Why Hyperlocal News Is Better Than Ever
Hyperlocal news is on the threshold of a period of impressive achievement. I’m not talking about revisiting the wishful thinking of the previous decade, when we were regaled with dithyrambics about “grassroots” and “citizen” journalism. I am talking about what is actually happening—site by site, community by community, day by day. Add everything up, and you have a steadily growing number of sites that are innovating to find and produce quality news covering a myriad of topics. This added-value news is reaching and engaging more people, thanks principally to the giant leaps by social media. The best hyperlocals are becoming the X factor in the networked civic renaissance that communities need to emerge stronger from their trying economic times.
Many of the best hyperlocal were created by social-minded entrepreneurs — WestSeattleBlog, Sacramento Press, WestportNow, The Batavian, The Alternative Press, TheDavidsonNews, Baristanet, Brownstoner, ARLNow, SeeClickFix. But big media is also making progress figuring out how to generate quality news in the hyperlocal space: Tribune Co.’s TribLocal, GateHouseMedia’s Wicked Local, Boston Globe’s YourTown, LJ World’s WellCommons, MainStreetConnect and — yes — even AOL’s Patch.
The levels of achievement aren’t all even. What’s significant, though, is that the achievers are moving, at different rates of speed and ambition, in the same direction: generating news that seeks to strengthen community connections.
It’s too soon to say that more than a few sites—if any at all—have a business model that works (i.e. they make money). Most of the sites depend on modest numbers of “core” users who are voracious news consumers rather than the bigger number of browsers and searchers who tend not to be as engaged. The verdict is still out whether enough advertisers will decide to go the small-is-good route in buying space.
How do hyperlocals generate “quality” news content? Many sites are relying increasingly on full-time reporters. To supplement what small staffs are able to do, some sites are adding paid freelancers or nonpaid volunteers. In both cases, outside contributions are getting editorial oversight to ensure more consistency. This is still a touch-and-go process at some sites.
More and more, hyperlocal editors are talking about using journalistic curation—a discriminating kind of aggregation—to close the quality gap.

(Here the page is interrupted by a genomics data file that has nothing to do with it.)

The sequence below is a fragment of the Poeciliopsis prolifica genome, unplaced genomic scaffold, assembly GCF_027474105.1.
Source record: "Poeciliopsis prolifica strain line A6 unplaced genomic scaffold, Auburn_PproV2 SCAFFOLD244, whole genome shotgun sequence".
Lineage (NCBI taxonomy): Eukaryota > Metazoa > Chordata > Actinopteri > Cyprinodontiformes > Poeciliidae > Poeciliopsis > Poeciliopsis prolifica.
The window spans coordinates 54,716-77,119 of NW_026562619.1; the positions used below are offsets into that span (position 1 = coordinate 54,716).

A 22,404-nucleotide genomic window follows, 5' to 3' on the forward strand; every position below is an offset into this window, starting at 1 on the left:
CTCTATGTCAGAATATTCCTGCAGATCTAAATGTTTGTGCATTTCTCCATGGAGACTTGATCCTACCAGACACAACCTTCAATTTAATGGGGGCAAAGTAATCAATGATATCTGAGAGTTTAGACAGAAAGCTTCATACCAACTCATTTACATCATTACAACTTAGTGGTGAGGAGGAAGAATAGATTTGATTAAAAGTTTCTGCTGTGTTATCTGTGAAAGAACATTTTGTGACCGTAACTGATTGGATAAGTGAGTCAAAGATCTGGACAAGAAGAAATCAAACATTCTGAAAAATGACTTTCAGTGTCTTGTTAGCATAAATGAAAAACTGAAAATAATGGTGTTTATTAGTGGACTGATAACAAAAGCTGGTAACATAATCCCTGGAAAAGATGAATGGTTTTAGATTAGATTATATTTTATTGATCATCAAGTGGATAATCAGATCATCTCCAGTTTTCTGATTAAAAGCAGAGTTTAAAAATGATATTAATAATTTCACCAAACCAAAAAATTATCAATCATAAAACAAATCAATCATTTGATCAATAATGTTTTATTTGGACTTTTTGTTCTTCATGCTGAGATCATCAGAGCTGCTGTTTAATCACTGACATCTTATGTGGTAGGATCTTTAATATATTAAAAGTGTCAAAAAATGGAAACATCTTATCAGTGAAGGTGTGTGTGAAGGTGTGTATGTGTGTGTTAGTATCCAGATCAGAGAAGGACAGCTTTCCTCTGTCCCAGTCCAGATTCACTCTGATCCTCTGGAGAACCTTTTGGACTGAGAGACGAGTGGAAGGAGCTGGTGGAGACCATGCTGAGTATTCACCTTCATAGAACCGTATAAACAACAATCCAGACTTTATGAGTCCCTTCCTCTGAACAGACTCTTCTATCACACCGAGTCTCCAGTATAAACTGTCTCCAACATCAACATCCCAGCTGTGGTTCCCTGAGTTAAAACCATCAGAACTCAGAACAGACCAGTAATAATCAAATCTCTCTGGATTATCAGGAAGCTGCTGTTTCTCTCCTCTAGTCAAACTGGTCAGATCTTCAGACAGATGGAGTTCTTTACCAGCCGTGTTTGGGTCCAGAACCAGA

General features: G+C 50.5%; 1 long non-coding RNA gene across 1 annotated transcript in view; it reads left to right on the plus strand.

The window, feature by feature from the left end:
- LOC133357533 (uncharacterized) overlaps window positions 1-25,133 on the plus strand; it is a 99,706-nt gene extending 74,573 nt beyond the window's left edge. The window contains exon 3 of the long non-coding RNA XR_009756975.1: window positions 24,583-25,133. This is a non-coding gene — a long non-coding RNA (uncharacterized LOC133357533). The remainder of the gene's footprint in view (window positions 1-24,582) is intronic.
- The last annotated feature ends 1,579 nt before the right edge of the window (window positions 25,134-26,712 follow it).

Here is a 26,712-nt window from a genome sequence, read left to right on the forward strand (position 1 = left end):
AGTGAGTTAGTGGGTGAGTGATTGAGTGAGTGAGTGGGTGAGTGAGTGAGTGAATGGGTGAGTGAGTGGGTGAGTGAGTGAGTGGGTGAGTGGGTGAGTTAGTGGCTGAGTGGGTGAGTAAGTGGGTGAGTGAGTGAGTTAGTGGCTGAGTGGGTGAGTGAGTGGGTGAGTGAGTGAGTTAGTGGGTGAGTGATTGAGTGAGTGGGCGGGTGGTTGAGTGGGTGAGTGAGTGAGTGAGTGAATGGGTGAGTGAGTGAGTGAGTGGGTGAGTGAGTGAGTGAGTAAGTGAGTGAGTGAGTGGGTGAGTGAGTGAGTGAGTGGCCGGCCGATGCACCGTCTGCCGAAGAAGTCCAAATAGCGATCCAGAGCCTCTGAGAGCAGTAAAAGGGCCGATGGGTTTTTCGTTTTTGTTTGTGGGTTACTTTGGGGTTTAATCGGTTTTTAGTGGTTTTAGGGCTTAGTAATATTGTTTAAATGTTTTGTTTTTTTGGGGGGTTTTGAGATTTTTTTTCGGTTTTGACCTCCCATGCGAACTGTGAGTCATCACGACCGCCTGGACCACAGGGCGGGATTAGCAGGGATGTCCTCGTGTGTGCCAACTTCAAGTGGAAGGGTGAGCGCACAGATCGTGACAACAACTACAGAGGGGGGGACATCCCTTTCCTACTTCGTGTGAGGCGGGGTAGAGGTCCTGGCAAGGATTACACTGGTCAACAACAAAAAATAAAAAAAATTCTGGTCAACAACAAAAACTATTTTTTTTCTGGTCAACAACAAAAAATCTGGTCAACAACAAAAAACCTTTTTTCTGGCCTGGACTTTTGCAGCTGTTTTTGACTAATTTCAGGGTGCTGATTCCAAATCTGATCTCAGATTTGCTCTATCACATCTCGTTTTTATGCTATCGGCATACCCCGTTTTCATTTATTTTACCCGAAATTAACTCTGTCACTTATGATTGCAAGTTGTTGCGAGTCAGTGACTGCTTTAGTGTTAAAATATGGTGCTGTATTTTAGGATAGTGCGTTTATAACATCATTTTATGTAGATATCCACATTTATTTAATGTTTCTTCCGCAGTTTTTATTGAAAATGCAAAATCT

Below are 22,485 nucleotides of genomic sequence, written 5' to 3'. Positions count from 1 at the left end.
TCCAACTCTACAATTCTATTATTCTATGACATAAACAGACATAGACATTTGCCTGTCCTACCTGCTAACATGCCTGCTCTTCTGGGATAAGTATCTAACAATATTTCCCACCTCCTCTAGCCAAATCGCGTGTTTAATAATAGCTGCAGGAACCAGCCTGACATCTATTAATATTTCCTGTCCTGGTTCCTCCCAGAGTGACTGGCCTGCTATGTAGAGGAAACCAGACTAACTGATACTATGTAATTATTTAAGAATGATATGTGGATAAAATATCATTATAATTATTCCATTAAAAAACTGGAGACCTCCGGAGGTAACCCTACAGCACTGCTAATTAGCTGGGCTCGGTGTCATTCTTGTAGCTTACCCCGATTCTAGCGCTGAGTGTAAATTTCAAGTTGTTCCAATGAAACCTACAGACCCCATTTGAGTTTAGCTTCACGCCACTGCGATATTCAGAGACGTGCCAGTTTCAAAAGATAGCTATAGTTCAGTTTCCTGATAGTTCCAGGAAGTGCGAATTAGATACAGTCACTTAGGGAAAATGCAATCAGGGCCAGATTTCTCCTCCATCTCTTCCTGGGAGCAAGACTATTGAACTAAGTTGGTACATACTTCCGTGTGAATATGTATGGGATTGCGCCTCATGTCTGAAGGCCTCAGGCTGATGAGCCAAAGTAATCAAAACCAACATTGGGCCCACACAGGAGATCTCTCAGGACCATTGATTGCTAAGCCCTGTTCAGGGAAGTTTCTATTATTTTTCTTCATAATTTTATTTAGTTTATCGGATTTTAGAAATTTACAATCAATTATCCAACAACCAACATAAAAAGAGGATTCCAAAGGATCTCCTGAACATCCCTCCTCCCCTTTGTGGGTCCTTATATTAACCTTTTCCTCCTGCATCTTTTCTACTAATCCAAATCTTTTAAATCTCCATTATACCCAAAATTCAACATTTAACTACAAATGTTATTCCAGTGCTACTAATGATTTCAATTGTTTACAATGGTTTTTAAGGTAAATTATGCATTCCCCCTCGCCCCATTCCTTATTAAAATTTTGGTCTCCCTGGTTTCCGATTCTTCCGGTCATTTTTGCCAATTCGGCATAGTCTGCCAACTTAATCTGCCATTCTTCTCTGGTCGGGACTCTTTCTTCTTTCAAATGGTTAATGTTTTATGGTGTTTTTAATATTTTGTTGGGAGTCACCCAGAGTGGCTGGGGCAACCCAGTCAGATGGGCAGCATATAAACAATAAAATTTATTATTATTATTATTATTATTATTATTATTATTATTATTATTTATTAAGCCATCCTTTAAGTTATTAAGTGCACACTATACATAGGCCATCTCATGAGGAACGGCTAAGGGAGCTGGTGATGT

From Carll Tucker, founder of MainStreetConnect, where curation supplements full-time reporters in each community: “There are all sorts of ways in which our neighbors can be encouraged to contribute to their local conversation: comments, opinion pieces, calendar entries, scores, uploaded pix, interesting stories, reactions to major news events, etc. Getting neighbors into the habit of contributing is the tricky part. Folks are only beginning to sense that their co-ownership of their community news site is real and that we really want to include their voice. It takes time and work.”
From Ben Ilfeld, founder of the Sacramento Press, talking about “push” curation, which means not only finding a news source but getting that source to actually say something on topic: “Initially I thought of all the reasons ‘push’ wouldn’t work. Public figures like to be vague and often do not participate. Non-public community experts often are told not to say anything about controversial issues by their bosses or PIOs. There are hurdles and they are non-trivial, but ‘push’ curation is a major focus of ours at The Sacramento Press. The first ‘push’ curation is the simple act of involving oneself in the comment section of your articles, finding stories, building sources and answering questions from your community. The post is simply a “Request for Participation” from you to your community. The next step is to activate public and non-public experts to participate with your community.”
From Steve Brodbeck, founder of ARLNow in the close-in Washington, D.C., suburb of Arlington, Va.: “Curation is a small but important part of our daily coverage. We run a daily “Morning Notes” feature (see: http://www.arlnow.com/2011/08/19/morning-notes-296) that basically is a hand picking of stories from the past 24 hours. The idea is to link to important, relevant stories covered by local news sources, as well as to national news articles that have an interesting local angle. We provide a short, 1-3 sentence executive summary and then link to the original article. As for ‘push’ curation, we will occasionally publish articles with the intention of the resulting comments filling in the gaps. For instance, we’ll post a brief article about a strong storm that just passed through the area and ask readers to describe the storm damage in their neighborhood. It’s a fantastic way to really broaden coverage without the need to have a half dozen reporters driving in circles around the county.”
A big challenge is getting public officials to join issue debates—to do more than deliver “sound-bite” messages. Says Howard Owens, founder of The Batavian in Upstate New York: “We have a pretty active comment community, though not too many officials participate. Most of them are uncomfortable with anything other than being a source in a story.”
Public officials are the big missing element of issue coverage. The next “The New News” will talk about how to get them to do more than bite off sounds.